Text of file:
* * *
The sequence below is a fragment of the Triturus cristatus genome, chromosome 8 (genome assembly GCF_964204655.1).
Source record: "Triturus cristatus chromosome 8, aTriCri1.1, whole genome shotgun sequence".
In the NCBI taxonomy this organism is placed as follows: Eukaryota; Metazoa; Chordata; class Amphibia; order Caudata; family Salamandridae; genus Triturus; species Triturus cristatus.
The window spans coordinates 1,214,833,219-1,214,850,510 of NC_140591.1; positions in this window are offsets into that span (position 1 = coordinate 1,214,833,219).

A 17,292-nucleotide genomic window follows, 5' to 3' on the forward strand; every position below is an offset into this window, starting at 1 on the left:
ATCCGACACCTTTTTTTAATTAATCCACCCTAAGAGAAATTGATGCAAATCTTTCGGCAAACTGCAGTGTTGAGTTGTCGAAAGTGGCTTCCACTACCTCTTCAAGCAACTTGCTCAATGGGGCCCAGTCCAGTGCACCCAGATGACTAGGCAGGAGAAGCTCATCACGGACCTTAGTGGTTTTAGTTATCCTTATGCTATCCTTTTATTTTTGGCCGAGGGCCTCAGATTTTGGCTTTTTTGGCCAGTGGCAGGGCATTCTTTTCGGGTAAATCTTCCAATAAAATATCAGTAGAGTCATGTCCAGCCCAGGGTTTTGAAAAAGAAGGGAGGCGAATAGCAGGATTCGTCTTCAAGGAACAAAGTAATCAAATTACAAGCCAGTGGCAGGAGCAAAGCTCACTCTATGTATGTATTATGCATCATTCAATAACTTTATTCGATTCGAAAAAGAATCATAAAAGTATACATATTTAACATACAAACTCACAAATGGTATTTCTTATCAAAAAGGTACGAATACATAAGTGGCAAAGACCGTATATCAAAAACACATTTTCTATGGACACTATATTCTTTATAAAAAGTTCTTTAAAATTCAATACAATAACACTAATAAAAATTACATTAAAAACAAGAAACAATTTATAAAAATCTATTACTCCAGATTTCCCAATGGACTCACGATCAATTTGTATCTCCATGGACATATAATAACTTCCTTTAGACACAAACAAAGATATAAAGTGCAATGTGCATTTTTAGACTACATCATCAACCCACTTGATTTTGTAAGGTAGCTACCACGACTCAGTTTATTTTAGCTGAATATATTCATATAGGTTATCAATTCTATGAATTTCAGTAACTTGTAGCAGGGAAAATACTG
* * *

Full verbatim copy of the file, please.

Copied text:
The sequence below is a fragment of the Triturus cristatus genome, chromosome 8 (genome assembly GCF_964204655.1).
Source record: "Triturus cristatus chromosome 8, aTriCri1.1, whole genome shotgun sequence".
In the NCBI taxonomy this organism is placed as follows: Eukaryota; Metazoa; Chordata; class Amphibia; order Caudata; family Salamandridae; genus Triturus; species Triturus cristatus.
The window spans coordinates 1,214,833,219-1,214,850,510 of NC_140591.1; positions in this window are offsets into that span (position 1 = coordinate 1,214,833,219).

A 17,292-nucleotide genomic window follows, 5' to 3' on the forward strand; every position below is an offset into this window, starting at 1 on the left:
ATCCGACACCTTTTTTTAATTAATCCACCCTAAGAGAAATTGATGCAAATCTTTCGGCAAACTGCAGTGTTGAGTTGTCGAAAGTGGCTTCCACTACCTCTTCAAGCAACTTGCTCAATGGGGCCCAGTCCAGTGCACCCAGATGACTAGGCAGGAGAAGCTCATCACGGACCTTAGTGGTTTTAGTTATCCTTATGCTATCCTTTTATTTTTGGCCGAGGGCCTCAGATTTTGGCTTTTTTGGCCAGTGGCAGGGCATTCTTTTCGGGTAAATCTTCCAATAAAATATCAGTAGAGTCATGTCCAGCCCAGGGTTTTGAAAAAGAAGGGAGGCGAATAGCAGGATTCGTCTTCAAGGAACAAAGTAATCAAATTACAAGCCAGTGGCAGGAGCAAAGCTCACTCTATGTATGTATTATGCATCATTCAATAACTTTATTCGATTCGAAAAAGAATCATAAAAGTATACATATTTAACATACAAACTCACAAATGGTATTTCTTATCAAAAAGGTACGAATACATAAGTGGCAAAGACCGTATATCAAAAACACATTTTCTATGGACACTATATTCTTTATAAAAAGTTCTTTAAAATTCAATACAATAACACTAATAAAAATTACATTAAAAACAAGAAACAATTTATAAAAATCTATTACTCCAGATTTCCCAATGGACTCACGATCAATTTGTATCTCCATGGACATATAATAACTTCCTTTAGACACAAACAAAGATATAAAGTGCAATGTGCATTTTTAGACTACATCATCAACCCACTTGATTTTGTAAGGTAGCTACCACGACTCAGTTTATTTTAGCTGAATATATTCATATAGGTTATCAATTCTATGAATTTCAGTAACTTGTAGCAGGGAAAATACTG